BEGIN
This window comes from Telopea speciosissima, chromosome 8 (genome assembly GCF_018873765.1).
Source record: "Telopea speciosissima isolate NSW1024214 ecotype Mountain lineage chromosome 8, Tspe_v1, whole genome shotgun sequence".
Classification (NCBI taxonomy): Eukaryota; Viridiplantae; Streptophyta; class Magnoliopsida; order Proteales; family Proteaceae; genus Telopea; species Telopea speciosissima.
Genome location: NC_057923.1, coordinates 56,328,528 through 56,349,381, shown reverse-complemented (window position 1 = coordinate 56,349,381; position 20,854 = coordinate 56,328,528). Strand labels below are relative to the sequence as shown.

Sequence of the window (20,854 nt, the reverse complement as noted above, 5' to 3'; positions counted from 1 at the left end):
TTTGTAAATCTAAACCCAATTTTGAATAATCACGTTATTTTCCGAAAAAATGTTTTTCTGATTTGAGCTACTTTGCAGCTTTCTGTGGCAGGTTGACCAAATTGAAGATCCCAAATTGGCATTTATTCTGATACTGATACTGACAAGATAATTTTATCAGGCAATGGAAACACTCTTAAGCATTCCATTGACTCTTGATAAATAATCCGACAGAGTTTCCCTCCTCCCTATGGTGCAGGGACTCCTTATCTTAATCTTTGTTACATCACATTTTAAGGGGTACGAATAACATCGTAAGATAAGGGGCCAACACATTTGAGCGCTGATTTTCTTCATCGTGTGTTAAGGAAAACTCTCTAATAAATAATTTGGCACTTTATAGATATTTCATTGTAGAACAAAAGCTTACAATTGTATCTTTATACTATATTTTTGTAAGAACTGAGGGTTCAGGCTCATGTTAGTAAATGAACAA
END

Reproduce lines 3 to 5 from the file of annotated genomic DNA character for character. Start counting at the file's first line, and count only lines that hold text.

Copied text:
Classification (NCBI taxonomy): Eukaryota; Viridiplantae; Streptophyta; class Magnoliopsida; order Proteales; family Proteaceae; genus Telopea; species Telopea speciosissima.
Genome location: NC_057923.1, coordinates 56,328,528 through 56,349,381, shown reverse-complemented (window position 1 = coordinate 56,349,381; position 20,854 = coordinate 56,328,528). Strand labels below are relative to the sequence as shown.

Sequence of the window (20,854 nt, the reverse complement as noted above, 5' to 3'; positions counted from 1 at the left end):